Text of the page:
Volunteers’ perceived exertion during exercise was intensity-dependent. After 30 min cycling at high intensity exercise volunteers scored high on the RPE scale. High intensity exercise in mildly dehydrated condition was perceived to be the most exhaustive. Rating of Perceived Exertion is an accurate predictor for exercise intensity in healthy adults and hence can be used to monitor effectiveness of training. It is also used in persons with medical complaints. For instance, in patients with chronic backpain and COPD, RPE appeared to be a good measurement tool to correlate pain perception with physical exercise (Barker et al., 2003; Barberan-Garcia et al., 2015). In view of future applications of exercise models for health assessments in less-trained or even diseased individuals, it is of interest that we found clear responses for the moderate 50% Wmax exercise as well, which was perceived as being light to somewhat hard. Next, our data shows that levels of many biomarkers had already peaked after 30 min cycling at high intensity exercises (both 70% Wmax exercises). Since 30 min exercise at 70% Wmax was also within the volunteers’ capabilities, though still perceived as relatively high, it might be interesting to apply a 30 min high intensity protocol in future studies.
Our results show that the kinetics of many measured parameters in the mildly dehydrated condition were different from those in the hydrated condition. For example, baseline zonulin levels were already high before the start of exercise indicating impairment of intestinal integrity by dehydration itself. Intestinal permeability may represent decreased functioning of tight junctions. Zonulin is known as a biomarker for intestinal permeability (Fasano, 2011), as was for example also recently confirmed by our group for patients with ulcerative colitis (Wegh et al., 2019). Intestinal fatty acid-binding protein (iFABP, also known as FABP2) is considered a useful biomarker for enterocyte damage (Adriaanse et al., 2013).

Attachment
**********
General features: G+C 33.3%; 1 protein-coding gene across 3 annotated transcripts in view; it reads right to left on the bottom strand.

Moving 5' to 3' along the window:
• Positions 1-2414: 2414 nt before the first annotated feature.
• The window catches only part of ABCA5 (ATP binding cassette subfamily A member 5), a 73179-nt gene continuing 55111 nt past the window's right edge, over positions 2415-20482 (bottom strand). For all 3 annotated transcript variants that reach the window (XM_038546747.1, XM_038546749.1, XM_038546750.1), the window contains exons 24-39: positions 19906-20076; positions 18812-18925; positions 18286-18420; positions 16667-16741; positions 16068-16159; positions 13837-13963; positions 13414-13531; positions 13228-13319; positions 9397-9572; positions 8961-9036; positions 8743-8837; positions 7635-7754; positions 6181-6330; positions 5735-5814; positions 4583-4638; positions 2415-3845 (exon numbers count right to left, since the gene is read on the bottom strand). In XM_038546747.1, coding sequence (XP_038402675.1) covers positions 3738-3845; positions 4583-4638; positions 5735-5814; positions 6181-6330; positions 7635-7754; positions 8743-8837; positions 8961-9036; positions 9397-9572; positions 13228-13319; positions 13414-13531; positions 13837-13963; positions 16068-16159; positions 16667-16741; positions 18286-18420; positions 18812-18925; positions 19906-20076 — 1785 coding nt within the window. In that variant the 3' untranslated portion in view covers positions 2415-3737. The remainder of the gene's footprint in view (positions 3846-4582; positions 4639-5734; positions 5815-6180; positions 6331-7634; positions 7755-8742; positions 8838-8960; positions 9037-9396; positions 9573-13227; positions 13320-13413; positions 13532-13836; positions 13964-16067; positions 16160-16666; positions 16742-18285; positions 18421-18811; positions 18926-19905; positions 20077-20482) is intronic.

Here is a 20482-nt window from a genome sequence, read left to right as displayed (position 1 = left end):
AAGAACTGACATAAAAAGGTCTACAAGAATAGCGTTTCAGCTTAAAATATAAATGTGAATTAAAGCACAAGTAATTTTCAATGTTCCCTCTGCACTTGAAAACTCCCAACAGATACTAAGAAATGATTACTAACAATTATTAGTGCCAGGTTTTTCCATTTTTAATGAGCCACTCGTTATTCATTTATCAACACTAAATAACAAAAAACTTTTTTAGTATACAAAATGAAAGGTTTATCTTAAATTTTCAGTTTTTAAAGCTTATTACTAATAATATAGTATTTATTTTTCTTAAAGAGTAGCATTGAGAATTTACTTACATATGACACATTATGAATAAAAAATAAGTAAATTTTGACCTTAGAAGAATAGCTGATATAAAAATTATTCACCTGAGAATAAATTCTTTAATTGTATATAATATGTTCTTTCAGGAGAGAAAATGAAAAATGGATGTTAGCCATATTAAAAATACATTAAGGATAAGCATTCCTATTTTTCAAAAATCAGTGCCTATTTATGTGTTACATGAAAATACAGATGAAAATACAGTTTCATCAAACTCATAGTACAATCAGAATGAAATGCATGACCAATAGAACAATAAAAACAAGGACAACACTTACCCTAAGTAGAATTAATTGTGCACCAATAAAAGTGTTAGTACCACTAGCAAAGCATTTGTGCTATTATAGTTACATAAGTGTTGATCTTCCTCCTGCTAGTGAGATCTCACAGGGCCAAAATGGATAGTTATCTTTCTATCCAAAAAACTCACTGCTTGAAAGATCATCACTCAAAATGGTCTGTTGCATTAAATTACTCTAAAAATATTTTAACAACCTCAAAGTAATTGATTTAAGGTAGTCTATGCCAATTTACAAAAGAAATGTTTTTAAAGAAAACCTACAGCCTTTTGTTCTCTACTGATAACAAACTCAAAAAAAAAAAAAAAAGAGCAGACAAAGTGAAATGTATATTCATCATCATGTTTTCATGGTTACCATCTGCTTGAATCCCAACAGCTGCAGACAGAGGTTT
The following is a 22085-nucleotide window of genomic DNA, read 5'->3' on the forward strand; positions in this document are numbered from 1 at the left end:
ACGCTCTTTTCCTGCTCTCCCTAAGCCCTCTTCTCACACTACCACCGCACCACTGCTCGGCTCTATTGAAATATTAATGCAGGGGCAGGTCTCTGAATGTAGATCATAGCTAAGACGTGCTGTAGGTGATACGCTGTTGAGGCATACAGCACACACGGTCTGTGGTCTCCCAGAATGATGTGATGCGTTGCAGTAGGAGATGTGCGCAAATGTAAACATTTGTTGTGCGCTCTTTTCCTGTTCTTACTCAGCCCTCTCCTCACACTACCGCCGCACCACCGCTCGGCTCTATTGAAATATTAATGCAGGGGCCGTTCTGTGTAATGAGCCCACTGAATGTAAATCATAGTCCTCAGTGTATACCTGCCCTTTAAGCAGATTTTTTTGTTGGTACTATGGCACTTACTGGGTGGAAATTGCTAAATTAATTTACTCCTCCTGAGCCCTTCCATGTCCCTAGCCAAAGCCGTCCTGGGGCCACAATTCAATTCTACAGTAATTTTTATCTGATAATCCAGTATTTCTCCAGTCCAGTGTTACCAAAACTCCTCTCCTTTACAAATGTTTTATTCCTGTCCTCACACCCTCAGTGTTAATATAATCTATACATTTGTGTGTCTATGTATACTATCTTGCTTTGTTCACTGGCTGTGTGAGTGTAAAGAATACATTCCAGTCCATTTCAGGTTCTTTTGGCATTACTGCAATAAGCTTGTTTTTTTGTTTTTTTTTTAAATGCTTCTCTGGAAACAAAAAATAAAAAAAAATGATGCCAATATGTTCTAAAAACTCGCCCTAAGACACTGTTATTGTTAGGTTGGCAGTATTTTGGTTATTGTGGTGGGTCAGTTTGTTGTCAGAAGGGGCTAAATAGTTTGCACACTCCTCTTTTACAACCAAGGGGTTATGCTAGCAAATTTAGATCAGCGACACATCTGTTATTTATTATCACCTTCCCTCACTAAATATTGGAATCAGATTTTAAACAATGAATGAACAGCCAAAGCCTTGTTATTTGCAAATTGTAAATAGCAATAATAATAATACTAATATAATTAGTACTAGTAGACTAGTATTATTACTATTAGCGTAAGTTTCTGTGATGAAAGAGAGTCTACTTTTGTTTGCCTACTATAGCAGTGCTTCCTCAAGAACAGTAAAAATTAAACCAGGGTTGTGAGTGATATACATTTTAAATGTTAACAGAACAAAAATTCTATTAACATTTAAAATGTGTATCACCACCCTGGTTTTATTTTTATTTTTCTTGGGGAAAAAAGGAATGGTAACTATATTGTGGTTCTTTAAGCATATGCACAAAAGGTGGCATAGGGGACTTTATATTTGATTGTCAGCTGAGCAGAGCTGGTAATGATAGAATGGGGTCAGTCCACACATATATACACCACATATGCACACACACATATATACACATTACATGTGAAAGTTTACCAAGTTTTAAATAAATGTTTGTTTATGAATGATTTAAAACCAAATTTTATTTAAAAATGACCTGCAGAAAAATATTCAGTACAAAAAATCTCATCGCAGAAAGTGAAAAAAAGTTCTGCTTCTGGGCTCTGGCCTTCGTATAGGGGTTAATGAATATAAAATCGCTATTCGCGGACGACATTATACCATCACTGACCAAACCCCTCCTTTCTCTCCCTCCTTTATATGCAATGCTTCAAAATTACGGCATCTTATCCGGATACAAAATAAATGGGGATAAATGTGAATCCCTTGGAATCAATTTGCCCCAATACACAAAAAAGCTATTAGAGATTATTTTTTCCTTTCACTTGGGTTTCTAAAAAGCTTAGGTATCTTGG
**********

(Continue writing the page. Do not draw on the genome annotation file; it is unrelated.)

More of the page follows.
Of the various parameters that were analyzed, some provide a more generic picture of the effort levels. For example, the sharp rise of plasma potassium levels, being lower after exercising at 50% Wmax is consistent with findings dating back several decades (Medbø and Sejersted, 1990). Likewise, the sustained increase of Na+ plasma levels up to 2 h post-exercise following cycling at 70% Wmax with limited fluid intake (P3) and after intermittent exercise at 55/85% Wmax (P5) most likely reflects dehydration. Another example is the insulin peak during the 1st hour following breakfast when the participants kept rest, which was followed by a second peak that was larger after the heaviest effort (P3). Although such changes can be thought of as normal physiology, their value lies in the fact that their kinetic changes collectively reflect the response to the exercise challenge.